Word vectors can be created with different methods. In Stanford’s CS224N course, the Word2Vec (Mikolov et al. 2013)[1][2] framework is presented:

Overview of Word2Vec:

  • Assemble a large corpus of text
  • Represent every word in a fixed vocabulary by an n-dimensional vector
  • For each position in the text, define a center word and context words.
  • Use the similarity of the vectors to calculate a probability of a context given a central word.
  • Repeat and just the word vectors to maximize this probability

This process is mainly implemented by using neural networks to learn the association between words. We won’t be implementing the Word2Vec framework to train a model; instead, we will use the Word2Vec model from the Python library gensim.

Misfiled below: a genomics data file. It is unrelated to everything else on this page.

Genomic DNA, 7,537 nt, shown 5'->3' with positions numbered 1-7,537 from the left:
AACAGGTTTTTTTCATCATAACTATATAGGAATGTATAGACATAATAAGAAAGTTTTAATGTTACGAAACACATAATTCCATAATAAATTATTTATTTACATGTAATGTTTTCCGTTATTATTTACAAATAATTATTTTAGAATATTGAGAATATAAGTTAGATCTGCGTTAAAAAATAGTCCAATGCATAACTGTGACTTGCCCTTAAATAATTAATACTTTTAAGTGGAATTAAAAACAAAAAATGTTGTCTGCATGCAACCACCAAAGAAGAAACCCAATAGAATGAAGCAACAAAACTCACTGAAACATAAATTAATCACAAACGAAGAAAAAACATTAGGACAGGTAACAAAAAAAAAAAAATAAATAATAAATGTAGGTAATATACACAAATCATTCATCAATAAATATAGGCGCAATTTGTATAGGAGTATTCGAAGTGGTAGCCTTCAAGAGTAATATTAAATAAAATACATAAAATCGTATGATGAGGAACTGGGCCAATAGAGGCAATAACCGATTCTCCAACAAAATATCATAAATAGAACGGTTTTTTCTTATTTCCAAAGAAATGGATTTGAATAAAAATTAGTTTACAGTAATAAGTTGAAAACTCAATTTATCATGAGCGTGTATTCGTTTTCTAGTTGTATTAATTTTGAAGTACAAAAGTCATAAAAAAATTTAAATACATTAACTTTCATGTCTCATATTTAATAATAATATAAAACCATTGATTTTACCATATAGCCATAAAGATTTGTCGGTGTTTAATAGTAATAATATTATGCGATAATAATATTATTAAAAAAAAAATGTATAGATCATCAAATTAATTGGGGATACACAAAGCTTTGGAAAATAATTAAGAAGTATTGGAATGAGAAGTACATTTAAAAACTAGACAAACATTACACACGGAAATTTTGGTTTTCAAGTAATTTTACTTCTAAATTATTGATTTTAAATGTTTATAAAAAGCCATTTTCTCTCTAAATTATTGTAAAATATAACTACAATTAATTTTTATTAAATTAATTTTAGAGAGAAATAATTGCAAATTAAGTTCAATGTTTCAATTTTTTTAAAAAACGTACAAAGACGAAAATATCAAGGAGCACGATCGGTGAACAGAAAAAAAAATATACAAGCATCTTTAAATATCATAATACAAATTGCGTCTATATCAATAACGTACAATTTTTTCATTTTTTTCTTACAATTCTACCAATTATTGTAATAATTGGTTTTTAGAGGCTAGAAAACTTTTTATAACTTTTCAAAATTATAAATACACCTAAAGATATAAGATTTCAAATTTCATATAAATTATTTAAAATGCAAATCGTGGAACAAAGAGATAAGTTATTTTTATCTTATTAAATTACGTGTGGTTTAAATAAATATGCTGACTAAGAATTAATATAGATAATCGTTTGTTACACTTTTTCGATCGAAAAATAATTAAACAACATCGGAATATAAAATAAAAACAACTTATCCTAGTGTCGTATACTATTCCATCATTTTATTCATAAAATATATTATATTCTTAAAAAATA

“Gensim is a Python library for topic modellingdocument indexing and similarity retrieval with large corpora. Target audience is the natural language processing (NLP) and information retrieval (IR) community.” — Gensim Website

This example will use gensim’s embedded api and Word2Vec modules to download a corpus of text and create a Word2Vec model to visualize some interesting word vector features. First, we need to install the gensim package.

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Now we need to obtain the corpus that we will use to create our Word2Vec model. To do that, we can use the api module. We will download the text8 corpus, created with text extracted from Wikipedia. After that, we need to use the corpus to create our Word2Vec model, and we do that by importing the Word2Vec model and instantiating it, passing the corpus as a constructor parameter.

Stanford NLP

This may take some time 🙂